The situation has sparked anger from the scientific community, which has seen this sort of thing happen before.
Most of the 1,800 or so natural history collections in the United States are smaller, highly specific collections like the one at ULM. Faced with budget cuts and competing priorities, institutions have been forced to pare back.
“The great majority of these are hanging by a thread,” Michael Mares, director of the Sam Noble Museum at the University of Oklahoma in Norman, told Nature in 2015. “They have nobody to care for them.”
Last year, the National Science Foundation temporarily suspended its Collections in Support of Biological Research program, which helps pay to organize, maintain and catalogue biological collections. The program has since restarted and is accepting new funding applications. But the NSF's future is unclear — the $7.7 billion agency wasn't even mentioned in the fiscal 2018 budget proposal that the White House released this month.
When budgets are cut, research specimens and staff are often the hardest hit. These collections are not on display, and much of the public wouldn't notice their disappearance. But they house about 99 percent of natural history specimens nationwide. They are where most museum science happens.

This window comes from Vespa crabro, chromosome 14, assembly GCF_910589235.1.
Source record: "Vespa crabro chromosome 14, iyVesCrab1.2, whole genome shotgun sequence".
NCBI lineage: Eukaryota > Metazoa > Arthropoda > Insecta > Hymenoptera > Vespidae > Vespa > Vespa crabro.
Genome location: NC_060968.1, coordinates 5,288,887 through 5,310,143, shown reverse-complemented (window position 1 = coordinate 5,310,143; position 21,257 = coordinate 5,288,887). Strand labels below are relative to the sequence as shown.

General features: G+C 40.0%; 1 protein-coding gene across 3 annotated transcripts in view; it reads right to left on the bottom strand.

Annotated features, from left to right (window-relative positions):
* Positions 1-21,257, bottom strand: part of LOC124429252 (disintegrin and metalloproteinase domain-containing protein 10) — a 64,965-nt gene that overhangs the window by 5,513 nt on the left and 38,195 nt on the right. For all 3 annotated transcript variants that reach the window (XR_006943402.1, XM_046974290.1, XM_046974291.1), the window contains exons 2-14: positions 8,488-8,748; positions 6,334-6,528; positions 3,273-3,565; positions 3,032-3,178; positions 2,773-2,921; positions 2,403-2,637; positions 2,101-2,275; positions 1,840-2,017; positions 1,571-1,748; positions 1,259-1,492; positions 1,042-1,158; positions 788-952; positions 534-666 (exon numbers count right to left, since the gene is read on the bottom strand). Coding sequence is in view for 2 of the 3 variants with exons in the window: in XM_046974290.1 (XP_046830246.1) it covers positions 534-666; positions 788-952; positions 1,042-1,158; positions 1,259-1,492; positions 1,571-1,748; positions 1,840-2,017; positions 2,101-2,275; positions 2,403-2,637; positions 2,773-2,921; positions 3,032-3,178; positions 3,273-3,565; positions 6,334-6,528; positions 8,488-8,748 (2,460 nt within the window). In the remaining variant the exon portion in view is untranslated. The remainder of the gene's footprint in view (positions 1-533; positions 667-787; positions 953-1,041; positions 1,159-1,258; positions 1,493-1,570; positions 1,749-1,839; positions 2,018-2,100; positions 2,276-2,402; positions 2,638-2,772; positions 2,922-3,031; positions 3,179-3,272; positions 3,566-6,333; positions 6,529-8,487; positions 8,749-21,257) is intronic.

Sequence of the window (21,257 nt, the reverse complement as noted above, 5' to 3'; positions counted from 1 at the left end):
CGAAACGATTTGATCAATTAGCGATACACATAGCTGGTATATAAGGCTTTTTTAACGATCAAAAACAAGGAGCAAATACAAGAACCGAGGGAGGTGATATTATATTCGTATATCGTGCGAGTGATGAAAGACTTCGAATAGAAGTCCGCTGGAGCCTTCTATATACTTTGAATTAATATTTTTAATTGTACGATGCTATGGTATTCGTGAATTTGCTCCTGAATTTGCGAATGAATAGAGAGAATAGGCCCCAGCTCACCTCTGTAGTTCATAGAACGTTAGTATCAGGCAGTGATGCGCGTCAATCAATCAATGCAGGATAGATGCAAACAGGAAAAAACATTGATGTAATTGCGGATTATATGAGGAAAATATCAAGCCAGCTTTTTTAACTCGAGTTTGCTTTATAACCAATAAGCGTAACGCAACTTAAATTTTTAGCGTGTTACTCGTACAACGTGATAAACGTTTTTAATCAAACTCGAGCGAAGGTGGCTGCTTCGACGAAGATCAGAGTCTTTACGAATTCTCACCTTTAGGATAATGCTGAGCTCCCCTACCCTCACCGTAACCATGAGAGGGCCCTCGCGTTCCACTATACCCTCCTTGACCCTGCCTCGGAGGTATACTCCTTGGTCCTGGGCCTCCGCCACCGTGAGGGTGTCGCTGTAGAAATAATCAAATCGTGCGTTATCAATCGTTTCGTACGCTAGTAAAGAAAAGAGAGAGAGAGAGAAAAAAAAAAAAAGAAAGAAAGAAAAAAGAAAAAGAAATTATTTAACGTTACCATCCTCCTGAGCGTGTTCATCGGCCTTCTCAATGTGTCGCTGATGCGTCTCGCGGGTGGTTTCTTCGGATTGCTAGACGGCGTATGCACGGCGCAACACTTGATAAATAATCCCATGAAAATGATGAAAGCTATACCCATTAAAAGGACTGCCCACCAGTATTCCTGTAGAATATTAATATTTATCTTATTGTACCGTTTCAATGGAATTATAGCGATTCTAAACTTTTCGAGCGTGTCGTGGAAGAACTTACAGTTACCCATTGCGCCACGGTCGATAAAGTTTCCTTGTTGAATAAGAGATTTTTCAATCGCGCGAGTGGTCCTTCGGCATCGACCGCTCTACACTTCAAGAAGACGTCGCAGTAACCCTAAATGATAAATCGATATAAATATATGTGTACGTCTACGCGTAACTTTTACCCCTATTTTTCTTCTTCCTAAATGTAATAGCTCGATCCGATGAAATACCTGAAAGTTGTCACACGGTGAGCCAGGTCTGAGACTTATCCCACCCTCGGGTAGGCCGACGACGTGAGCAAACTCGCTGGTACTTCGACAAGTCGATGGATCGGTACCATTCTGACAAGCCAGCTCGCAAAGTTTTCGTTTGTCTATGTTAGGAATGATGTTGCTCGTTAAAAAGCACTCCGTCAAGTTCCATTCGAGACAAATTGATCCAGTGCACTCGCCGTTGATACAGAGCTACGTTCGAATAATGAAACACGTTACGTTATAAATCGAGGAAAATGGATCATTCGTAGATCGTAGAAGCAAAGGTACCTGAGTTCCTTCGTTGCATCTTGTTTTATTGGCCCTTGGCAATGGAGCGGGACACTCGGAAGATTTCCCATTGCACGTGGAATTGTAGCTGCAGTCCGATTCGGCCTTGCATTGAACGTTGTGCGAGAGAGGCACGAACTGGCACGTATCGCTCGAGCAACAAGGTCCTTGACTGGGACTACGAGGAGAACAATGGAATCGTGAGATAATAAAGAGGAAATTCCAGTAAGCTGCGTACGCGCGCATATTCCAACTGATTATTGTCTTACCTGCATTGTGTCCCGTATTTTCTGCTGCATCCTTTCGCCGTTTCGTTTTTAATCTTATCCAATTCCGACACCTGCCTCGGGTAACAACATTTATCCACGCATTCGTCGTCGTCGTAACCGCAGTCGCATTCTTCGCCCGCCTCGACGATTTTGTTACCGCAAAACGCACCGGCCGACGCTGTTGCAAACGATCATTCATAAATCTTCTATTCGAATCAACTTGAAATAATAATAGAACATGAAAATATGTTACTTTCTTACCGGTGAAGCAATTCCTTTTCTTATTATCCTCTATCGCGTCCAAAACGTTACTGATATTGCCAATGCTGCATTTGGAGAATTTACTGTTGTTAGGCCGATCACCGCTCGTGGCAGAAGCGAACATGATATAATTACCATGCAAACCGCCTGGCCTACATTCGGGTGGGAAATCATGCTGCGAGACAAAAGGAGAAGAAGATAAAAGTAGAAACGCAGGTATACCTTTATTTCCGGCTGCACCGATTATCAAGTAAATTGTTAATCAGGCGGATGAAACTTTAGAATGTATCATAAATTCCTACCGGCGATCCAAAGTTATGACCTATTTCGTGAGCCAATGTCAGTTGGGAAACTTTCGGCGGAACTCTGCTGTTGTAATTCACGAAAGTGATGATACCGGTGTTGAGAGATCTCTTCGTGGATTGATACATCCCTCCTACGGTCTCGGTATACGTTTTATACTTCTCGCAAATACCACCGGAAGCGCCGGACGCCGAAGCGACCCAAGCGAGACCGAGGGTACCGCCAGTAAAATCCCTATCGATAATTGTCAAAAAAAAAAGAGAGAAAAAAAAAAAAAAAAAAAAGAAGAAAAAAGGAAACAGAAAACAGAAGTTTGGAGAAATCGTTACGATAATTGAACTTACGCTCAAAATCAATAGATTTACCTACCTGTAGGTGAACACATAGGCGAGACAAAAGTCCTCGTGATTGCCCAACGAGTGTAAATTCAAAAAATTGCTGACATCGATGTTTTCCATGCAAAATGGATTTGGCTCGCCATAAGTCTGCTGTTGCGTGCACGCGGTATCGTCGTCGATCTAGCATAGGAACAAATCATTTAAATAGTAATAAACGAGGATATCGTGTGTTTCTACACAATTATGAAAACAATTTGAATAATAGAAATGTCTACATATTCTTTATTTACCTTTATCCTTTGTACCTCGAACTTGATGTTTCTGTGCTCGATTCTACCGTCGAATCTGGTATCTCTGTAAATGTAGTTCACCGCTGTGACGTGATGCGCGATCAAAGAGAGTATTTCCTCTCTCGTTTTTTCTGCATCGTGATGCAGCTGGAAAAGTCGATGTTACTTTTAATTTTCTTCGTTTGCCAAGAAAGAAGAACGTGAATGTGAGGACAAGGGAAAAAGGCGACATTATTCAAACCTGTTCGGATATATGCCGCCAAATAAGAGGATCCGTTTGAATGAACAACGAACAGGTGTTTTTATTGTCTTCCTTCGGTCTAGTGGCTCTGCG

More than 100 North American herbaria — research collections of dried and labeled plants — have been lost since 1997, according to a 2015 report in Nature. The number of curators at several major museums has declined significantly in the same period. When the Field Museum in Chicago fell into debt several years ago, it slashed millions of dollars from its research budget. In 2013, the Brooklyn Botanic Garden laid off several researchers, suspended its science program and donated its 330,000-specimen herbarium elsewhere.
These research specimens — and the curators who study them — have immense scientific value, said Larry Page, a curator at the Florida Museum of Natural History. They are the basis for almost all taxonomic research and are vital to understanding changes in the health and distribution of species. Collections-based research has resulted in the discovery of new species and has helped save creatures on the brink of extinction.
“In a period of rapid changes in the environment and climate, specimens in natural history collections serve as the benchmark for gauging the impact,” Page wrote in an email. “The loss of such large and valuable collections as those at the University of Louisiana at Monroe would be a tremendous tragedy to science.”
It's rare for a collection to be thrown out entirely; another institution usually steps in to save it. But Gropp, the American Institute of Biological Sciences co-director, noted that consolidation of collections means more and more specimens are being studied and cared for by fewer people with fewer resources.
“The system as a whole is being stressed,” he said.
Correction: An earlier version of this post misidentified the number of herbaria that have closed since 1997. More than 100 institutions have closed across North America, not just in the U.S.